Thursday, 13 September 2012

Marbella and Ronda

Last week we took the family to Marbella and Ronda, Andalicia, Spain. We decided that the boys hadn't had a decent holiday for some years and we ought to make use of our pre-paid accommodation at Playa Real in Marbesa.

On the first day, we did our usual thing of going to the local (Marbella) Market. It only had the usual things - jewellery, bags, shoes and dresses, etc. but the fruit and vegatables were beautiful.

Here are the family at Marbella Market. L to R: Helen, Toby, Marea, Emilie and Ben

One of the main things we wanted to do was drive up into the hills to Ronda. 

This is Ronda. This is the picture you can't take from the town itself but, as you can see, it sits on the edge of a cliff and you drive in across the bridge that spans the chasm.

Ronda is a bullfighting town. It has the oldest bullring in Spain and celebrates its matadors, particularly Pedro Romero, said to have created the 'art form' type of bullfighting. Coincidentally, we arrived in the middle of the Pedro Romero Festival, the the ‘Feria Goyesca de Pedro Romero’ which takes place in September every year. The main attraction of this fiesta is the bullfight which takes place on the first Saturday of the month in the Real Maestranza bullring. Before the bullfight there is a procession of horse drawn carriages through the streets of Ronda with everyone dressed in 18th century Goyesque costumes. The matadors themselves also wear this traditional attire.

Pedro Romero was mentioned by Ernest Hemingway in 'The Sun Also Rises'. I'm afraid I'm not a fan of Hemingway or bullfighting.

The Statues outside the bullring are of Antonio Ordonez and Gaetano Ordonez and it's the Ordonez family that organises the annual feria.

The main shopping street, Calle Pedro Romero, is decorated and, a little later on, crowded with people in the tapas bars and shops, dressed in 'Goyesque' costumes, eating and drinking and having a good time

The family in Calle Pedro Romero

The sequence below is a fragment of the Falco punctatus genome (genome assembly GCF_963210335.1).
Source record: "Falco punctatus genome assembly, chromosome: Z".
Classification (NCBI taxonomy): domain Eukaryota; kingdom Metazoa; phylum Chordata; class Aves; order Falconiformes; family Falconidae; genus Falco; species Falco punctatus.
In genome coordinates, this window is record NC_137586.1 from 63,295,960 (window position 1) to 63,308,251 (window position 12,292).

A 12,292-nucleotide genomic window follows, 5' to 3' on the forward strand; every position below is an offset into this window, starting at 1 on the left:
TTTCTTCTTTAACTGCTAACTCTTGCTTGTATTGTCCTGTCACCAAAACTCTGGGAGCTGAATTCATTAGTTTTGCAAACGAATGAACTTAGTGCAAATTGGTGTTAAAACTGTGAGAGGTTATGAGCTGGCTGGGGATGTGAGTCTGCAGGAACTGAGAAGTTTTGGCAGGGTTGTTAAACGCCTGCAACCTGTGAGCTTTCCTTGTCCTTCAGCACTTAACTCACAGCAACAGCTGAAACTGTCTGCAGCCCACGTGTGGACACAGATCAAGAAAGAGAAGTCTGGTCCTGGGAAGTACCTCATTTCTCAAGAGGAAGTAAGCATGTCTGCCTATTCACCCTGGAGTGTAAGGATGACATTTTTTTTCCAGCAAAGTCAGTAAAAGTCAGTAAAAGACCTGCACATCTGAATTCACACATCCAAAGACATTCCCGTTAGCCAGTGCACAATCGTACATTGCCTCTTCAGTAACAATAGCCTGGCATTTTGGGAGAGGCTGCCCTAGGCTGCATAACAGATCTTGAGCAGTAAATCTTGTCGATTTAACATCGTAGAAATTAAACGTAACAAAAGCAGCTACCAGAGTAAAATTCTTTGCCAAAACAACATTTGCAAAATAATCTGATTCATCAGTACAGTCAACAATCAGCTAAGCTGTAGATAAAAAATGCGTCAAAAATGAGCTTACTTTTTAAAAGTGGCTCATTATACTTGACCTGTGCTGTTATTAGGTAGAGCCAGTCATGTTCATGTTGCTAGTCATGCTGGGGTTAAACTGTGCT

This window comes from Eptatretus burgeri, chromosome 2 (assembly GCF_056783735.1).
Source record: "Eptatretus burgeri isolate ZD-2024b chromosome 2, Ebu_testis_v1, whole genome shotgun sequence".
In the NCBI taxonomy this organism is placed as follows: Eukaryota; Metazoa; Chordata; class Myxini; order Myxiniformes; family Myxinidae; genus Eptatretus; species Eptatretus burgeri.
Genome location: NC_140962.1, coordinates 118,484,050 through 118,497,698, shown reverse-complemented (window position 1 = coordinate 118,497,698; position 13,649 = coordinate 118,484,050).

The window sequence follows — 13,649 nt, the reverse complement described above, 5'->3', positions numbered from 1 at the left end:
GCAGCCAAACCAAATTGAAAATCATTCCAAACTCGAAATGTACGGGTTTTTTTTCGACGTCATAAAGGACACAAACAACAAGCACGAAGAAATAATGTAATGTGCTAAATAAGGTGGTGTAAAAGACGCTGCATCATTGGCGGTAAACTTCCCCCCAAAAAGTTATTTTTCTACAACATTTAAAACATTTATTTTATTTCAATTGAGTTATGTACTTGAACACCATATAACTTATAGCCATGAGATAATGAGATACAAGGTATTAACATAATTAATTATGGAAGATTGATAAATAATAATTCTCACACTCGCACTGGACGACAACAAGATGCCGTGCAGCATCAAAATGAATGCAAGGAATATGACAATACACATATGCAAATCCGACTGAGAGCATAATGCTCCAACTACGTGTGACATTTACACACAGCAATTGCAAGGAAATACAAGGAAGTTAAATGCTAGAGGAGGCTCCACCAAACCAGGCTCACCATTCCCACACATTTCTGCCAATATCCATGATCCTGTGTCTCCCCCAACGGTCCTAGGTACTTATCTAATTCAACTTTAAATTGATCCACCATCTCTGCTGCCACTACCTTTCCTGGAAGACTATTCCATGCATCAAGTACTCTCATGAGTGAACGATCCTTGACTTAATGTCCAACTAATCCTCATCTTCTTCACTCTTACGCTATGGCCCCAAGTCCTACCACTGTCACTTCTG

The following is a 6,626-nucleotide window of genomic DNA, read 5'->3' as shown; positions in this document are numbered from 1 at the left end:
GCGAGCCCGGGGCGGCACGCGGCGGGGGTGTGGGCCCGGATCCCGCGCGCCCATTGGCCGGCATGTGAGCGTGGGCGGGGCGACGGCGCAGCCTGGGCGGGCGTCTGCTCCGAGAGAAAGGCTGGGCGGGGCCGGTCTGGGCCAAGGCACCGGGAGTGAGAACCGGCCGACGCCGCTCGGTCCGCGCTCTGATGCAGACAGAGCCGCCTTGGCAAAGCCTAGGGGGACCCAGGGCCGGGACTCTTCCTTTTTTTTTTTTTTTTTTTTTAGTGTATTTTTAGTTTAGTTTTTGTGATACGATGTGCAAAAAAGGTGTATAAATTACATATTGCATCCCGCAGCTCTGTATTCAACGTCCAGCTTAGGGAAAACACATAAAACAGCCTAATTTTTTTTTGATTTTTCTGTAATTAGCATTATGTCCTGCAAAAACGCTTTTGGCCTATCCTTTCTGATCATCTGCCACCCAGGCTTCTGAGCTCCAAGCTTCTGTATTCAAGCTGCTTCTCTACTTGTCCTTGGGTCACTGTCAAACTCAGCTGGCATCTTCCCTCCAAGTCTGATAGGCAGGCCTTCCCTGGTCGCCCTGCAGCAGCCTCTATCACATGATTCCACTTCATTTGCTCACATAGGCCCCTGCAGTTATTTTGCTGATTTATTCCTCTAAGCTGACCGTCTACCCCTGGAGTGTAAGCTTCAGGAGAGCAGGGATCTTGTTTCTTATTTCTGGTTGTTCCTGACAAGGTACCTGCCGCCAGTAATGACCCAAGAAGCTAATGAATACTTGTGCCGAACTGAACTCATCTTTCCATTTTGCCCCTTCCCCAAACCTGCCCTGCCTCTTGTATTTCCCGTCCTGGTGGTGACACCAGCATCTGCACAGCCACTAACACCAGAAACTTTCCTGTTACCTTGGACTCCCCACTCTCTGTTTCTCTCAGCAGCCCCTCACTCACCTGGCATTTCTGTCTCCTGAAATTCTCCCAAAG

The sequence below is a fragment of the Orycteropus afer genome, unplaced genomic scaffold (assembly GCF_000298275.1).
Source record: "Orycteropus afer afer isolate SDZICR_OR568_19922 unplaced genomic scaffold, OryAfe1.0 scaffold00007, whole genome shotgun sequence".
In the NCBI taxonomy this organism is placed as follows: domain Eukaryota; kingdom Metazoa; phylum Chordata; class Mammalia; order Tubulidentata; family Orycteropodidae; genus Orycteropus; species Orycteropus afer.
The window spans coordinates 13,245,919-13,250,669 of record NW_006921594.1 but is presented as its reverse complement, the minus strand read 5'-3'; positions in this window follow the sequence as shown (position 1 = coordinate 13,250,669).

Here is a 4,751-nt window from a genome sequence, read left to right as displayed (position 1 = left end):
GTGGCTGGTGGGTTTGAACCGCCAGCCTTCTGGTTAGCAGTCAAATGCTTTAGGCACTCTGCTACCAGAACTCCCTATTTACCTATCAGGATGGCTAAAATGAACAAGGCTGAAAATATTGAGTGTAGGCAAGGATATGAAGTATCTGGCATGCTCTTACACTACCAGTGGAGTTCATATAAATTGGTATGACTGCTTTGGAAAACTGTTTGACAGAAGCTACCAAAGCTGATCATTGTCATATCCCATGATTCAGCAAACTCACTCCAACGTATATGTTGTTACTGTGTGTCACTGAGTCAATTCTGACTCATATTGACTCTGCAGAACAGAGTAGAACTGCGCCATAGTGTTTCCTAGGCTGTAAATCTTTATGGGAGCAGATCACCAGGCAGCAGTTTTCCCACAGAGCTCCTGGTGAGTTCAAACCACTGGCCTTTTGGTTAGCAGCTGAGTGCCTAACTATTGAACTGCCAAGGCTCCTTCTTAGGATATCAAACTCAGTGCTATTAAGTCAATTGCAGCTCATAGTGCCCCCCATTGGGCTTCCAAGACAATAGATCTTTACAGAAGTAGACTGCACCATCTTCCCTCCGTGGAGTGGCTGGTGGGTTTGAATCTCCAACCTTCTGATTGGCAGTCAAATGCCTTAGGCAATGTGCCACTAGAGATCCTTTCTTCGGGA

From little girls to matrons - Goyesque

And this is the bridge across the chasm

And the wonderful surrounding countryside

Goyesque costumes come short as well as long

...but always elegant

Marea outside the bullring

Needless to say, we didn't stay for the bullfights on Saturday and Sunday.

Thursday, 5 July 2012

Les Miserables and the Royal Academy

As a retirement present for Marea, we were both given tickets to Les Miserables at the Queens Theatre, Shaftesbury Avenue with a back stage tour from the sister of Marea's ex-colleague who works there in stage management.

We decided to stay at the Bloomsbury Park Hotel (just round the corner from the British Museum) without realising that Sir John Barbirolli was born there.

We took a cab down to Shaftesbury Avenue to meet Vanessa and, arriving early, we had a drink and a wander round. For once, this Summer, the weather was good, warm and sunny.

About 5pm, we went in the stage door and into the bowels of the theatre.

Photos onstage are difficult with much of the lighting turned off, but we got a chance to see, and travel on, the revolve wich is so much a feature of the show.

The auditorium is small and intimate and the stage is very tight with no real wings and little depth. I've been useed to the Haymarket, Leicester where I was a Director for about 20 years. Being a new, modern theatre, it had very large spaces to rear and side of the main stage.

Costumes for quick changes, props and even 'dead' soldiers from the barricade scene are fitted in as best they can.

Dead Soldiers

A tiny part of wardrobe

Marea on stage

One thing I do remember very well is the 'Silence' sign - a feature of every theatre I've ever been in.